User levels are most useful when the ability to save configuration content is enabled. Rather than storing user settings and options in the registry use these configuration files.

The only problem with these files is the default naming, it is designed to ensure different versions of the same thing running side by side have separate configuration. If the location, assembly version or signing key changes then the filenames will be changed and any previous content (e.g. from before an upgrade) will be lost. This is bad news. The good news is that it is easy to specify your own filenames—and I would suggest doing that in most cases.

Using The User Levels

If you just use the static properties of ConfigurationManager (or one of the other configuration entry points) then machine and application configuration files are included, but user files are not.

To access either user-roaming, or user-roaming and user-local levels (you cannot use the local level without the roaming level—the roaming level could be left empty) one just uses one of the static ConfigurationManager methods that take a ConfigurationUserLevel parameter. The ConfigurationUserLevel enumeration allows selection of no user levels: ConfigurationUserLevel.None, just roaming: ConfigurationUserLevel.PerUserRaoming, or all levels: ConfigurationUserLevel.PerUserRaomingAndLocal.

If the configuration is opened with the ConfigurationManager.OpenExeConfiguration method then the default filenames, created by the configuration system, are used. Alternately using ConfigurationManager.OpenMappedExeConfiguration allows the filenames to be specified (more on this below, after covering the default filenames).

What Are The Default Filenames?

Disclaimer: none of this, as far as I can determine, is formally documented. Treat this information as subject to change in a future .NET version.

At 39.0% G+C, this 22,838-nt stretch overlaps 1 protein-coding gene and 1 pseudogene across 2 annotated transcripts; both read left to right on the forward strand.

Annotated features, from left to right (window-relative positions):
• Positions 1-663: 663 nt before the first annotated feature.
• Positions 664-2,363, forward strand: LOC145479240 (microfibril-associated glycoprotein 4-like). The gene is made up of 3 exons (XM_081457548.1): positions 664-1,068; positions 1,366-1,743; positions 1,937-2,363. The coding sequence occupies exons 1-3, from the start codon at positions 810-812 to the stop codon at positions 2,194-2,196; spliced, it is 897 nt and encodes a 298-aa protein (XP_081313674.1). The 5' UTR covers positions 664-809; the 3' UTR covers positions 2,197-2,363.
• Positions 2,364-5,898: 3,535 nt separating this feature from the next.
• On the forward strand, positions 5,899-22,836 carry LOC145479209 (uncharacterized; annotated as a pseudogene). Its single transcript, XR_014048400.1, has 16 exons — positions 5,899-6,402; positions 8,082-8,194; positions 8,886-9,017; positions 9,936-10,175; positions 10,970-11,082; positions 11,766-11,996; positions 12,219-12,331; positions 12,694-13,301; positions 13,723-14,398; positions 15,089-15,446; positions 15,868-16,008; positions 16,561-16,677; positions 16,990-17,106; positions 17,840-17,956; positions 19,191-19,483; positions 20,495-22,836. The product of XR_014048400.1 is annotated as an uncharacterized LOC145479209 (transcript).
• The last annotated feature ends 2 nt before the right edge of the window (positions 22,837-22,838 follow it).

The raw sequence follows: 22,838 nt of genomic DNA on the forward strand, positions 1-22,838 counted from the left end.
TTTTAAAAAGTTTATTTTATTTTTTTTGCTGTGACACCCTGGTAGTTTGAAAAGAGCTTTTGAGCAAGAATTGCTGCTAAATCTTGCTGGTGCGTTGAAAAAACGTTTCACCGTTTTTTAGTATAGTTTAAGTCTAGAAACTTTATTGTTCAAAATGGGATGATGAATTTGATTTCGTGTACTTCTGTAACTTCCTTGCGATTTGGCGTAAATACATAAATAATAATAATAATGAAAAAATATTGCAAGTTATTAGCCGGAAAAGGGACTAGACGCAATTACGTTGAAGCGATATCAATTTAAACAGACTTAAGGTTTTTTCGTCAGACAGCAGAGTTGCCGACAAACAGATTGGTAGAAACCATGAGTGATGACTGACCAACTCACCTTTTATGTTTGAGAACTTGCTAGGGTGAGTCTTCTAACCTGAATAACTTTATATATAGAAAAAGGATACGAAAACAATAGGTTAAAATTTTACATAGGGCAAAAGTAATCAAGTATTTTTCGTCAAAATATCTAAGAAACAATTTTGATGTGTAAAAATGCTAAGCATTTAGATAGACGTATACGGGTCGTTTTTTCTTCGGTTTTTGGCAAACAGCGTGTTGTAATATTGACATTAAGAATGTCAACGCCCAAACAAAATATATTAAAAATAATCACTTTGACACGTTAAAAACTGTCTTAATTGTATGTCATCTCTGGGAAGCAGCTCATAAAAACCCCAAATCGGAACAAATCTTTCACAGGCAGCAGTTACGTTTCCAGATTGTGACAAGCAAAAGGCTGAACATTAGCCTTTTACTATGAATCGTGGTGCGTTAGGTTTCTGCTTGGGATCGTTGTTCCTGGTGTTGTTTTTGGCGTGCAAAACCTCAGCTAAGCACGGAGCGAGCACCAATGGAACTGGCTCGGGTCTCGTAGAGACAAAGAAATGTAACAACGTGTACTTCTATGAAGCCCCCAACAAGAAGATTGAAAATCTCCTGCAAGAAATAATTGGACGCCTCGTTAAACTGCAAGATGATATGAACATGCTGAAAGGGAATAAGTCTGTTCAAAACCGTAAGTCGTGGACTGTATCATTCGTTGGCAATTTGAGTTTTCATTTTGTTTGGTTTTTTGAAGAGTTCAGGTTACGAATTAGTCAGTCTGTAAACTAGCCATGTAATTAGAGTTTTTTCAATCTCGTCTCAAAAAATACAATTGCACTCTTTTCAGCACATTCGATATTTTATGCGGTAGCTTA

Default Filenames For The Default AppDomain of a Unsigned Executable

This is the simplest, and likely starting, case. The application configuration is the starting assembly’s path with “.config” appended. The user files will be:

  %USERPROFILE%\‹folder›\‹companyName›\‹AssemblyBase›_Url_‹hash›\‹version›\user.config

where

  • folder: Is either “Roaming” or “Local” depending on the level.
  • companyName: Is the value of the AssemblyCompanyAttribute if set. If not then the value of the AssemblyProductAttribute. If neither is set then this path fragment is not included (one less directory in the path).
  • AssemblyBase: is the first part of the assembly’s filename (including the first period and two further characters).
  • hash: is an alphanumeric string created by hashing the full path of the assembly in some implementation determined way.
  • version: is the value of the AssemblyVersionAttrinbute.

With Code Signing

If the assembly is signed then there is a small change. Rather than ‹AssemblyBase›_Url_‹hash› we have ‹AssemblyBase›_StrongName_‹hash› with the hash being based on the signing key (the rest of the path is the same). This means by signing the assembly the location of the user configuration files becomes independent of the location of the assembly. If you want xcopy deployment then signing would seem to be a good idea to allow the user to relocate the application while preserving their configuration.

With Other AppDomains

If the configuration is loaded from a different AppDomain the machine and application configuration files remain the same. However the user levels file names change. In the above path AssemblyBase is replaced by the AppDomain name. Another case of trying to ensure uniqueness.